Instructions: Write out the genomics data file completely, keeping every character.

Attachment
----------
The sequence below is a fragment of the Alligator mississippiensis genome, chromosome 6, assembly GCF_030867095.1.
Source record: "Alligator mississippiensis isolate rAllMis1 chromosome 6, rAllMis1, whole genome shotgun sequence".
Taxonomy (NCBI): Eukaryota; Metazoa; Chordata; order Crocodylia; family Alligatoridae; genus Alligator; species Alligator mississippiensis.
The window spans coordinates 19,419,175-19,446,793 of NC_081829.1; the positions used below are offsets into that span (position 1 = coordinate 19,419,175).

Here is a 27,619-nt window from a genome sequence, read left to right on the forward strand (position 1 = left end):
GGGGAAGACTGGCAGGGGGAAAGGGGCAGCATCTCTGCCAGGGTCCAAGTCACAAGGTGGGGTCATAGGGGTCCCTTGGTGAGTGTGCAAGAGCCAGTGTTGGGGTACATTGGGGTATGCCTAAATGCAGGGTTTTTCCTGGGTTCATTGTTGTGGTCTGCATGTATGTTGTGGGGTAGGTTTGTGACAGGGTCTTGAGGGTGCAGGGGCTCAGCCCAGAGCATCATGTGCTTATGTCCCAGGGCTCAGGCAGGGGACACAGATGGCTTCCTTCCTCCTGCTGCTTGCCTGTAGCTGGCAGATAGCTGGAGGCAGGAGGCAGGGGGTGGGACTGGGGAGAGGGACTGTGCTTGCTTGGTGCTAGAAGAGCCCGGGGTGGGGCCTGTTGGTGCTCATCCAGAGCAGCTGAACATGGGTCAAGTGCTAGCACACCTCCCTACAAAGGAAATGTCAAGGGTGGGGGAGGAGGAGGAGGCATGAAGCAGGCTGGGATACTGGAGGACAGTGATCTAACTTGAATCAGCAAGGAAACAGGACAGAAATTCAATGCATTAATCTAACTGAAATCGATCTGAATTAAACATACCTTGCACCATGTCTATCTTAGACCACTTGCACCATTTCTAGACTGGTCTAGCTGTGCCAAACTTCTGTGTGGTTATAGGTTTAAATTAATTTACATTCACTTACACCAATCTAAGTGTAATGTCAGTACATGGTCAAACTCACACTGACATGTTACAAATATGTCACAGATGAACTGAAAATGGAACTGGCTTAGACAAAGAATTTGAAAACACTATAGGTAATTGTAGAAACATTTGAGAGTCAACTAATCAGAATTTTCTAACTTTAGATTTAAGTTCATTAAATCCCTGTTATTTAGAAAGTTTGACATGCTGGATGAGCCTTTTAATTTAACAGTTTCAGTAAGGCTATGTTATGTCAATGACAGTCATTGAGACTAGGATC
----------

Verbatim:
The sequence below is a fragment of the Alligator mississippiensis genome, chromosome 6, assembly GCF_030867095.1.
Source record: "Alligator mississippiensis isolate rAllMis1 chromosome 6, rAllMis1, whole genome shotgun sequence".
Taxonomy (NCBI): Eukaryota; Metazoa; Chordata; order Crocodylia; family Alligatoridae; genus Alligator; species Alligator mississippiensis.
The window spans coordinates 19,419,175-19,446,793 of NC_081829.1; the positions used below are offsets into that span (position 1 = coordinate 19,419,175).

Here is a 27,619-nt window from a genome sequence, read left to right on the forward strand (position 1 = left end):
GGGGAAGACTGGCAGGGGGAAAGGGGCAGCATCTCTGCCAGGGTCCAAGTCACAAGGTGGGGTCATAGGGGTCCCTTGGTGAGTGTGCAAGAGCCAGTGTTGGGGTACATTGGGGTATGCCTAAATGCAGGGTTTTTCCTGGGTTCATTGTTGTGGTCTGCATGTATGTTGTGGGGTAGGTTTGTGACAGGGTCTTGAGGGTGCAGGGGCTCAGCCCAGAGCATCATGTGCTTATGTCCCAGGGCTCAGGCAGGGGACACAGATGGCTTCCTTCCTCCTGCTGCTTGCCTGTAGCTGGCAGATAGCTGGAGGCAGGAGGCAGGGGGTGGGACTGGGGAGAGGGACTGTGCTTGCTTGGTGCTAGAAGAGCCCGGGGTGGGGCCTGTTGGTGCTCATCCAGAGCAGCTGAACATGGGTCAAGTGCTAGCACACCTCCCTACAAAGGAAATGTCAAGGGTGGGGGAGGAGGAGGAGGCATGAAGCAGGCTGGGATACTGGAGGACAGTGATCTAACTTGAATCAGCAAGGAAACAGGACAGAAATTCAATGCATTAATCTAACTGAAATCGATCTGAATTAAACATACCTTGCACCATGTCTATCTTAGACCACTTGCACCATTTCTAGACTGGTCTAGCTGTGCCAAACTTCTGTGTGGTTATAGGTTTAAATTAATTTACATTCACTTACACCAATCTAAGTGTAATGTCAGTACATGGTCAAACTCACACTGACATGTTACAAATATGTCACAGATGAACTGAAAATGGAACTGGCTTAGACAAAGAATTTGAAAACACTATAGGTAATTGTAGAAACATTTGAGAGTCAACTAATCAGAATTTTCTAACTTTAGATTTAAGTTCATTAAATCCCTGTTATTTAGAAAGTTTGACATGCTGGATGAGCCTTTTAATTTAACAGTTTCAGTAAGGCTATGTTATGTCAATGACAGTCATTGAGACTAGGATC